The Saudi-Iran rivalry is, in part, behind the dip in oil prices. Saudi Arabia, which leads the Organization of the Petroleum Exporting Countries (OPEC), and Russia, which is not part of the oil cartel, in February announced a decision to freeze output at record January levels in an attempt to stabilize world oil prices. They were joined in this decision by two other major producers—Venezuela and Qatar. However, the success of this deal hinges on support from Iran. Iranian officials have indicated that since Iran is now free from the restrictions of sanctions as a consequence of a nuclear deal, they intend to ramp up oil production.
“I am really not a big supporter of the Saudis keeping [oil] prices down to hurt Iran or Russia,” said Vakhshouri. She noted that the Saudis are reluctant to give up market share to Iran, but added that it was Russia, not Saudi Arabia, that had taken Iran’s traditional market share in China.
Low oil prices have provided Saudi Arabia with the opportunity to reduce fuel subsidies, something Iran managed to do many years ago, she added.
Japan and Iran
Japan was forced to reduce its oil imports from Iran as a consequence of international sanctions over the Islamic Republic’s nuclear ambitions. As sanctions on Iran are lifted as a result of a deal it signed with the P5+1 countries that curbs its nuclear program, Japan is now looking to boost this relationship.
This intention was cemented by this week’s announcement of Japanese Prime Minister Shinzo Abe’s intention to visit Iran in August. While Abe has met Iranian President Hassan Rouhani multiple times at the United Nations in New York, he will become the first Japanese leader to visit Iran since 1978 when Prime Minister Takeo Fukuda made the trip.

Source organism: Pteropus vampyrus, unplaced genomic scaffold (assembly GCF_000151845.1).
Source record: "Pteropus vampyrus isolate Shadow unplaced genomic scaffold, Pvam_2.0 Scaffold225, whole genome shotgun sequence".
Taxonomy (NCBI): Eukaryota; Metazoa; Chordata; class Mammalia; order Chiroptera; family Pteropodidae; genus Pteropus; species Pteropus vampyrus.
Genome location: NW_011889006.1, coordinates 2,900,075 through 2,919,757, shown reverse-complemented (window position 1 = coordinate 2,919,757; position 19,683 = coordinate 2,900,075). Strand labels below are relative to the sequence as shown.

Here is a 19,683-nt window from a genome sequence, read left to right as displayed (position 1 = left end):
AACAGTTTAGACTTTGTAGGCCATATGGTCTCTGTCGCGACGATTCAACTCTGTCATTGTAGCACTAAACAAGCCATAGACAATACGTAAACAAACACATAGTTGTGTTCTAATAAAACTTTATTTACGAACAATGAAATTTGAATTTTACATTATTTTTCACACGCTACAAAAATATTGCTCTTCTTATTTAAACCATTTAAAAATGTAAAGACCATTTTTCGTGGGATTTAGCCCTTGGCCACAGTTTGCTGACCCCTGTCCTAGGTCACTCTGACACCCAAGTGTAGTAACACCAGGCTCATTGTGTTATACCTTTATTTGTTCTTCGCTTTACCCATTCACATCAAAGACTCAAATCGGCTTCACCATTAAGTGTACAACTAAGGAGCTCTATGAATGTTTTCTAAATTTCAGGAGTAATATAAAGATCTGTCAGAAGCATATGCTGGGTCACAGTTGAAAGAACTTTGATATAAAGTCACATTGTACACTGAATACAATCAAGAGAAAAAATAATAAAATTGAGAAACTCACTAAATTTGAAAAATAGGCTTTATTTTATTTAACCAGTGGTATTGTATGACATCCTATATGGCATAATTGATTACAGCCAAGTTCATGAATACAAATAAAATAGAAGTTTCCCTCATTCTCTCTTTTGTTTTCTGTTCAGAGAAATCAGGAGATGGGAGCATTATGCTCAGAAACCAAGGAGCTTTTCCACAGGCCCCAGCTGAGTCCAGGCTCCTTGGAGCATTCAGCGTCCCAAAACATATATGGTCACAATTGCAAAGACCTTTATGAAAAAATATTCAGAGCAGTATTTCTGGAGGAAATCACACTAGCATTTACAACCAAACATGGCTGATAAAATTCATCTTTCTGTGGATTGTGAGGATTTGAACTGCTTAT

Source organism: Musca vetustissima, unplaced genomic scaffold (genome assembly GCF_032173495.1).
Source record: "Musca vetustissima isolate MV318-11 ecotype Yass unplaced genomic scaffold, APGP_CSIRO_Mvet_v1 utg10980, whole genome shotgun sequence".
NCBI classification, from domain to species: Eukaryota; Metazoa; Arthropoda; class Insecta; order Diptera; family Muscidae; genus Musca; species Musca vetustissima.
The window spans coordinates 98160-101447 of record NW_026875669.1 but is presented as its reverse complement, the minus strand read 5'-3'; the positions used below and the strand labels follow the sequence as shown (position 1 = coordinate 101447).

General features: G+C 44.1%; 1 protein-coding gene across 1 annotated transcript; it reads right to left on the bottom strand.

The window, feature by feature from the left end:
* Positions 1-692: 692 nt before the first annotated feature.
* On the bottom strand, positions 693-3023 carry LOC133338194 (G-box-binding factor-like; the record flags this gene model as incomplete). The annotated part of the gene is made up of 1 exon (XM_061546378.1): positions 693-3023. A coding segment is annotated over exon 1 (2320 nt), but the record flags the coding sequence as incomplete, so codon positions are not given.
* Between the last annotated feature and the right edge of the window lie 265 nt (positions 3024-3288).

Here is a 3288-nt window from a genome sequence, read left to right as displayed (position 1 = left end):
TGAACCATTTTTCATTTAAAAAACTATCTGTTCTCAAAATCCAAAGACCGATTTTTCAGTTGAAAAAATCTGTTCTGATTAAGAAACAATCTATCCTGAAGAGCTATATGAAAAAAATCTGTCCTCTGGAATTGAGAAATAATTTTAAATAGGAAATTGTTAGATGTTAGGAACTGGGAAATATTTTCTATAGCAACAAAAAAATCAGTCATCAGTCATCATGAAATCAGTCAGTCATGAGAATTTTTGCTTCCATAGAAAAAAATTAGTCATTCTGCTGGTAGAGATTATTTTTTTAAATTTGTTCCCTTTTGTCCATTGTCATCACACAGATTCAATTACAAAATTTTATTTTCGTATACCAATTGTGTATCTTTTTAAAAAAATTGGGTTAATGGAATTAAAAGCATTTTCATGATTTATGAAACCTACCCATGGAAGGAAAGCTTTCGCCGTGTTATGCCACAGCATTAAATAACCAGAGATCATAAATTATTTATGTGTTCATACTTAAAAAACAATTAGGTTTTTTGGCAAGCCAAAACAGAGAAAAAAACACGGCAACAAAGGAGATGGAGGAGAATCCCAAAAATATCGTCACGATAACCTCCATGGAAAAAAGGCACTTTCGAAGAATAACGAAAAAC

Abe’s visit will send a clear signal of support to the Japanese private sector, which is looking to do business in Iran. Japanese companies have a “comparative advantage” because most of them have been involved in Iran since the 1970s, said Matsunaga.
Despite a general spirit of optimism about economic prospects in Iran, Japan is anxiously awaiting the results of the US presidential elections to get a better sense of the prospects of the US-Iran relationship. “We are anxious to be honest,” said Matsunaga. “As our experience for the last three and a half decades shows, it has always been the Iran-US relations, not Iran-Japan relations, that will condition how secure Japanese economic involvement with Iran” will be, he added.
Japan and Syria
Suechika focused his remarks on Syria, a country that does not produce energy, but whose stability is vital to the Middle East, and, therefore, to Japan’s energy security. Whether Syria’s embattled leader Bashar al-Assad remains in power or not does not concern Japan. “The matter is not who governs Syria, but whether Syria is governed or not,” said Suechika.
Syria’s collapse would have repercussions across the Middle East. The question then is, what policy options does Japan have, asked Suechika. Noting that Japan’s hard power projection is “very, very limited due to both international and domestic constraints,” he added that Japan does have a trump card that it can play.
The fact that Japan maintains close ties with the United States, Saudi Arabia, and Iran “should be regarded as Japan’s diplomatic advantage” when it comes to maintaining stability in the Middle East, Suechika said.
Ashish Kumar Sen is a staff writer at the Atlantic Council.